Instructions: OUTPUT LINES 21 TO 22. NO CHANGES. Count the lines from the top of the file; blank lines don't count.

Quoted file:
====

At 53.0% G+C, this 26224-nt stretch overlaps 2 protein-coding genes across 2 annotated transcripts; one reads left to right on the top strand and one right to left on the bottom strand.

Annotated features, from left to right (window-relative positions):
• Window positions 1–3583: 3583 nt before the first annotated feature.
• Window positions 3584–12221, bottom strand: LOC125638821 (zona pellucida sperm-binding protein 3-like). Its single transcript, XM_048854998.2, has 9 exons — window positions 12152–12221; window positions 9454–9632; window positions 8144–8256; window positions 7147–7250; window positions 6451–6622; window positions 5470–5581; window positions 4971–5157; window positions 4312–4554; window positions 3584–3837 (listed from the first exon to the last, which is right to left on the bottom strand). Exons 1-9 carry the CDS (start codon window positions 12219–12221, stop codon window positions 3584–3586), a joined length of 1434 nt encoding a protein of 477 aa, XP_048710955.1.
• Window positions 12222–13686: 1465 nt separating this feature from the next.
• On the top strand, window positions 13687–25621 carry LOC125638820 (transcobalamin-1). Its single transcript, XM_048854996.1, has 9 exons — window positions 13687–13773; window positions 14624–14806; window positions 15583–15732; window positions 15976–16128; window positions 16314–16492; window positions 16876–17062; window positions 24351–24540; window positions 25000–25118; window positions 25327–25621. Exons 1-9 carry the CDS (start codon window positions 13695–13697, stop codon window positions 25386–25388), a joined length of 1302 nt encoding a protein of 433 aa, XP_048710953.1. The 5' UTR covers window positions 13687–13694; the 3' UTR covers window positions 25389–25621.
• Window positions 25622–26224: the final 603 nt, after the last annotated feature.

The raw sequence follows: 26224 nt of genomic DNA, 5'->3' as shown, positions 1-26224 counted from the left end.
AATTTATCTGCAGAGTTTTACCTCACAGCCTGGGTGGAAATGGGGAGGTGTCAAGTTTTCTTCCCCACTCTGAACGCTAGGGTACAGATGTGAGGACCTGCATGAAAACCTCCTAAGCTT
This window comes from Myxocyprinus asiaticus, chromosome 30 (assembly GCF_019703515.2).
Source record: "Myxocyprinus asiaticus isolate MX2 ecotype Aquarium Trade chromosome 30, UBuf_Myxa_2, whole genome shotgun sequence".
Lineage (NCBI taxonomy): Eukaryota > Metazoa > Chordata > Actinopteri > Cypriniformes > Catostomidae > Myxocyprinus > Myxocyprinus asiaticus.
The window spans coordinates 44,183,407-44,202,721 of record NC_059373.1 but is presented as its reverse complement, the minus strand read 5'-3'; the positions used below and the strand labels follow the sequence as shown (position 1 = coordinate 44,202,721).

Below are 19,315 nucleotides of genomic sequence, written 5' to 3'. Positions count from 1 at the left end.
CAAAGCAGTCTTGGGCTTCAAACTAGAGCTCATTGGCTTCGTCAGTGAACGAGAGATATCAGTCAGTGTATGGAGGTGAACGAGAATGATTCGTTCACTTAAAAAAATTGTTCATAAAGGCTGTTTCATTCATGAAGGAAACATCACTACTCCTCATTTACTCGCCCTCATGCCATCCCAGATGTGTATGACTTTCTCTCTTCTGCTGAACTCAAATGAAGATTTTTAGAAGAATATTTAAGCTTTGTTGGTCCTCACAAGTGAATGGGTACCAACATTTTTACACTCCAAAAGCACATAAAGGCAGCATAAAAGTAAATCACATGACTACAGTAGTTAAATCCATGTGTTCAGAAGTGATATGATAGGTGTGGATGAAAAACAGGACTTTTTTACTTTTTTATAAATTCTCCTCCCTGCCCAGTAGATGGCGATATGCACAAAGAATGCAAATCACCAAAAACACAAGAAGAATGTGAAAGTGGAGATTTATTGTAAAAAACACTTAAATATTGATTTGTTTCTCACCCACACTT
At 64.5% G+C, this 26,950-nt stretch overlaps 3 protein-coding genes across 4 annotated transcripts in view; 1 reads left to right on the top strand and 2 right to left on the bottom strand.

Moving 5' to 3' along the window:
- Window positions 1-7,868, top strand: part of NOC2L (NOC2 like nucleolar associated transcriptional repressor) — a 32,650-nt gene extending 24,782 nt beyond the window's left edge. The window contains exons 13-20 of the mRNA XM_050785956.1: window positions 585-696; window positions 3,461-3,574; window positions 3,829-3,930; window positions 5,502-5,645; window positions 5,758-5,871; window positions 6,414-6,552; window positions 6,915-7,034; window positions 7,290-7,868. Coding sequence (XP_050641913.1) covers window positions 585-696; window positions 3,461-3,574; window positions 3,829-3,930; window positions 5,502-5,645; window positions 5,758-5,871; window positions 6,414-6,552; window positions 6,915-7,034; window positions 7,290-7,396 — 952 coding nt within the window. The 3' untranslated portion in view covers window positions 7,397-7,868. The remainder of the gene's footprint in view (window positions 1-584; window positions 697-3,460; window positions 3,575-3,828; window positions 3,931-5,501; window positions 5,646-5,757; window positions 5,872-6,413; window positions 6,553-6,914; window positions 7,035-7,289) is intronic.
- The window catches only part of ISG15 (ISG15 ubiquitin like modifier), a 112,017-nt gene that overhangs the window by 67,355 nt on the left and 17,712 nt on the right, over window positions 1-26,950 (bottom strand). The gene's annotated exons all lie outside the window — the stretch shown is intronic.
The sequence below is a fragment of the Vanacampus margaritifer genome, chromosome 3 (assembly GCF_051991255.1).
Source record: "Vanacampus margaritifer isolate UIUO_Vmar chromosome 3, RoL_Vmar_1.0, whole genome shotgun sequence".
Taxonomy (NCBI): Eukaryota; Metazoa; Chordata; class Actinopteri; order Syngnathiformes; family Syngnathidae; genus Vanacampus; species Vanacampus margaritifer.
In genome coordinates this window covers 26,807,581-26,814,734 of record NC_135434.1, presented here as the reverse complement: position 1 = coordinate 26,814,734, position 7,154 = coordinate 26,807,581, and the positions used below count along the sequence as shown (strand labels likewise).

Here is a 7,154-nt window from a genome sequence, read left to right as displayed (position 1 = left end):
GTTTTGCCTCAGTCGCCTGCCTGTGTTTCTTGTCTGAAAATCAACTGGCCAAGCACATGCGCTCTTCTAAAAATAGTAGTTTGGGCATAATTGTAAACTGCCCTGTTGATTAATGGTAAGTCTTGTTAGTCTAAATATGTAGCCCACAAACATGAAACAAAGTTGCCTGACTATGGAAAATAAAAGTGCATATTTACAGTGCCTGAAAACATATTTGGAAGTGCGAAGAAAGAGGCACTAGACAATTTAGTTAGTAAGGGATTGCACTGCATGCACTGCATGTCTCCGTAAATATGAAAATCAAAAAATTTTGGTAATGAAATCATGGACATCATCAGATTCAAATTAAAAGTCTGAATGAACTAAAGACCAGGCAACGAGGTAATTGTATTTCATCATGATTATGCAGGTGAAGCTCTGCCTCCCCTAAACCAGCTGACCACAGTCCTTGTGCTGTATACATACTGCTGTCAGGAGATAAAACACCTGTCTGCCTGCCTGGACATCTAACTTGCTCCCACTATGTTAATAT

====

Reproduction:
Source record: "Vanacampus margaritifer isolate UIUO_Vmar chromosome 3, RoL_Vmar_1.0, whole genome shotgun sequence".
Taxonomy (NCBI): Eukaryota; Metazoa; Chordata; class Actinopteri; order Syngnathiformes; family Syngnathidae; genus Vanacampus; species Vanacampus margaritifer.